I could be wrong, but Eric Earley seems to be a pop-songwriting machine programmed to serve us sugarcoated alt-country on an annual basis. In recent years, he’s seemed like the kind of guy who rolls out of bed with 10 songs in his head, sits down and writes 15, throws three away, and records a whole album’s worth of material that same night. The dude writes catchy, eclectic indie folk-rock, and lots of it. That’s also why Blitzen Trapper‘s music is pretty inconsistent.
Blitzen Trapper has released three albums and a lengthy EP over the last four years, which isn’t exactly Robert Pollard prodigious, but nobody really wants that, do they? It’s relatively prolific in the grand — and sane — scheme of things. They’ve released one great album (2007’s Wild Mountain Nation), one good one (2008’s Furr), an awful one (last year’s Destroyer of the Void), and a good, meaty EP. And, in line with their semi-prolific nature, there’s something about Earley’s recent songwriting that feels almost mechanical. These pop gems just seem to speed on out of the speakers before they can even really be completed. Last year’s Destroyer of the Void did away with Earley’s concise, to-the-point nature, but that record was so preoccupied with trying not to be straightforward that, in all its prog-folk ambition, it ended up feeling bloated and tiresome.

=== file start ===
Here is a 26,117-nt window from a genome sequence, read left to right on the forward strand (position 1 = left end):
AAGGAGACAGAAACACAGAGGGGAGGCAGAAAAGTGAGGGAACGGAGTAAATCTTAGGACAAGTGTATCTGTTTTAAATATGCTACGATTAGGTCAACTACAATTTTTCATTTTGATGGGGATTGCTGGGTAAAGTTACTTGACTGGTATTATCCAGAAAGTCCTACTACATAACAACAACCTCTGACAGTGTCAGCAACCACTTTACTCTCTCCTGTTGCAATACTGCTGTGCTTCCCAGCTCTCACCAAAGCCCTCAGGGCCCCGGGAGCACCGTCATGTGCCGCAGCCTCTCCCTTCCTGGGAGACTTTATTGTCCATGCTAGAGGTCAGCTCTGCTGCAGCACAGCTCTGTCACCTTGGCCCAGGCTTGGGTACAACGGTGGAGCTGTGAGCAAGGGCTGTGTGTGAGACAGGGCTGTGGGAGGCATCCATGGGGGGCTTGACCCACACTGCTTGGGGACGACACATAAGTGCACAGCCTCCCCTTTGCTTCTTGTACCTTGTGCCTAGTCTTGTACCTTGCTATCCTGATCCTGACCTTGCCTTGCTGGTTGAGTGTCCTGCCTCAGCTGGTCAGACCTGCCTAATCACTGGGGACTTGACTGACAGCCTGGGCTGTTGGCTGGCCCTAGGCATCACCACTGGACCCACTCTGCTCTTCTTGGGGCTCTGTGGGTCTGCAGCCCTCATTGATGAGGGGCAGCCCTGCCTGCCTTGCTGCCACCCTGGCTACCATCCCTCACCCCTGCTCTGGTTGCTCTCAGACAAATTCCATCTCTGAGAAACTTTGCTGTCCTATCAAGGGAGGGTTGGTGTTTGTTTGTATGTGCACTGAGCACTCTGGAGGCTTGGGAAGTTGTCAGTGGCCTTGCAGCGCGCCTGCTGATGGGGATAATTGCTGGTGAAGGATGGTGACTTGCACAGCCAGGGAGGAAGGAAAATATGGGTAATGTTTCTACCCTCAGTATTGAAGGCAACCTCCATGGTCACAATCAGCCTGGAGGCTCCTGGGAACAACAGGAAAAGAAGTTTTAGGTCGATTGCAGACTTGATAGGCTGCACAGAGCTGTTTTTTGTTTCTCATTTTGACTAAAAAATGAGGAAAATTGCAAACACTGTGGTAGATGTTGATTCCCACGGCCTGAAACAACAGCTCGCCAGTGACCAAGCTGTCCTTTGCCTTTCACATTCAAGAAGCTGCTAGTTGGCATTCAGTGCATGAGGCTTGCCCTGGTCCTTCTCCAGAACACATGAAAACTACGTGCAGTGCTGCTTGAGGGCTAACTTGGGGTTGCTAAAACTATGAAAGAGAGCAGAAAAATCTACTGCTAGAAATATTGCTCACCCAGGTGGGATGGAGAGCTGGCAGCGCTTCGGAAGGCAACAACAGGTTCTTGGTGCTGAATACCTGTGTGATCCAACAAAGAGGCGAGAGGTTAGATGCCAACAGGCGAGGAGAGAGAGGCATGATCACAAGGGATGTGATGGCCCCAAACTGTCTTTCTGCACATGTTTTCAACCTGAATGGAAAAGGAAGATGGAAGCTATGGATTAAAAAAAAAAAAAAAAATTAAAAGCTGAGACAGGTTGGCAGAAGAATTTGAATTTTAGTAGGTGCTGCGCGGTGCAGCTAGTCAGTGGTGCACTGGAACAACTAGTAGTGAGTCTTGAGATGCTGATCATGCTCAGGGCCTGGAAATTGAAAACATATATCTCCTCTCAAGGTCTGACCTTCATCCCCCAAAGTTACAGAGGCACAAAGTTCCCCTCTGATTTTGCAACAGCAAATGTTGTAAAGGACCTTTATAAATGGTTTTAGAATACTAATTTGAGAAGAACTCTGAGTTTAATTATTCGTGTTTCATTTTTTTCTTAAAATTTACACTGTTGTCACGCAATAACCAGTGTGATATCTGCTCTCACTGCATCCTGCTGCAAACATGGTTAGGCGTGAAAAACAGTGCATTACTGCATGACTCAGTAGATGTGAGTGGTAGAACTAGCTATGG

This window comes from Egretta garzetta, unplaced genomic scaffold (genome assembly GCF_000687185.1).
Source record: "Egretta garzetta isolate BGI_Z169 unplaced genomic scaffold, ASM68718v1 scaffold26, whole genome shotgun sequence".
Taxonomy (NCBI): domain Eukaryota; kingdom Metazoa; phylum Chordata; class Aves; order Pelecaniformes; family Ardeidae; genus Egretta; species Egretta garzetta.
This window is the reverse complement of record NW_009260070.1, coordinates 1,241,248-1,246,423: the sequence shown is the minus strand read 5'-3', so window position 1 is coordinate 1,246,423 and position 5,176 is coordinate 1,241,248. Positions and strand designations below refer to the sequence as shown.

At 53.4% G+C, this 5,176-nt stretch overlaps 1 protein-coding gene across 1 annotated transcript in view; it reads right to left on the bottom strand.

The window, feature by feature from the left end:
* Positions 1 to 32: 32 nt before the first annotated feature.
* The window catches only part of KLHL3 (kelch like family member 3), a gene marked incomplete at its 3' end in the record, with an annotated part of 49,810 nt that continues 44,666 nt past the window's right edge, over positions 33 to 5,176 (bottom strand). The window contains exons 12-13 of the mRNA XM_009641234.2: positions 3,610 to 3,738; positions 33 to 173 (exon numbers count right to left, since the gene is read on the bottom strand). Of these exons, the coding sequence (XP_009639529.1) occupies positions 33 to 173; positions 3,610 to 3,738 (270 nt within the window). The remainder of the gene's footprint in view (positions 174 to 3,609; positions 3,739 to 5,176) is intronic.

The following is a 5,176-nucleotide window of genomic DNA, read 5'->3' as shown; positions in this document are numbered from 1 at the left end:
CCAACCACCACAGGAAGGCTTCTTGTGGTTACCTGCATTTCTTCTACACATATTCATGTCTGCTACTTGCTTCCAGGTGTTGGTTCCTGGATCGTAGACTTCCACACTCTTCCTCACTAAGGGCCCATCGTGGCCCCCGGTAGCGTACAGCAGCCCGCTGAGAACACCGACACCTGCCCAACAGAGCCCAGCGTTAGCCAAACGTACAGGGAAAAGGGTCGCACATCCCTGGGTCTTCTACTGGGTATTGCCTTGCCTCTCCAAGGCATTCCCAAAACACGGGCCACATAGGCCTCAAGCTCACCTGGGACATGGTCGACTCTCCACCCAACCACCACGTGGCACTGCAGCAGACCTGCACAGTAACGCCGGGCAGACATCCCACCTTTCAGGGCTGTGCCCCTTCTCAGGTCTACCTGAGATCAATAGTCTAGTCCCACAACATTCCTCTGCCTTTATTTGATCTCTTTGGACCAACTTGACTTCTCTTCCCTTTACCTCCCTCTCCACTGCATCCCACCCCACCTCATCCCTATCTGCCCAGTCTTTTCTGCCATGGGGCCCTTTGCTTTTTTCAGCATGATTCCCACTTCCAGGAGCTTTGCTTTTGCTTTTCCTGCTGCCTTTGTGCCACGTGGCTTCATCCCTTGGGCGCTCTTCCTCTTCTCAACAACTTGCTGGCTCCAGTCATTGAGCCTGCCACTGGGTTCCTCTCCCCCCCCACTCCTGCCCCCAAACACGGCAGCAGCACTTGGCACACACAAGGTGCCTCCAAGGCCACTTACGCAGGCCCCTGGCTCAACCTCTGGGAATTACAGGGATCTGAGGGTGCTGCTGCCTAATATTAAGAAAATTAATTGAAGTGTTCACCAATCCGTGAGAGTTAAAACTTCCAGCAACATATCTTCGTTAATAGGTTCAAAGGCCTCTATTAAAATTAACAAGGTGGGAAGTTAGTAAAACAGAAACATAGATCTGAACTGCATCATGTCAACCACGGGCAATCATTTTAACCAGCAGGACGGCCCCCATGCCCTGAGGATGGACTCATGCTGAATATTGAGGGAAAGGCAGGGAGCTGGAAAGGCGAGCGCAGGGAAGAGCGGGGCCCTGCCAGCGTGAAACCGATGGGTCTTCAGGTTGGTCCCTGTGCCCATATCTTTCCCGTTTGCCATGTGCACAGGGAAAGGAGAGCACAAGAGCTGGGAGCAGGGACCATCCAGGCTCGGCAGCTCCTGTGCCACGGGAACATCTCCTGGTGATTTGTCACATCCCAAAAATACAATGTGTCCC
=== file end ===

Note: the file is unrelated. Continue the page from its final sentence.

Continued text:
Perhaps Earley’s mechanical nature has something to do with how meticulously messy everything sounds, the band’s level of sheer musicianship peppered with feigned Malkmus-esque nonchalance that never feels truly spontaneous. Even when these guys are trying to sound deconstructed, they’re too well-trained a group of musicians to pull it off properly. The last time they really sounded messy was probably Wild Mountain Nation.
Or, maybe it’s just the fact that Earley mostly sings too fast to sound as if he’s emoting anything. He’s wasting no time trying to appear tortured, or even exasperated. For the most part, this is succinct music, with choruses that enter almost mid-verse and end before they have time to wander. The songs are mostly quick, to the point, and don’t loosen up much.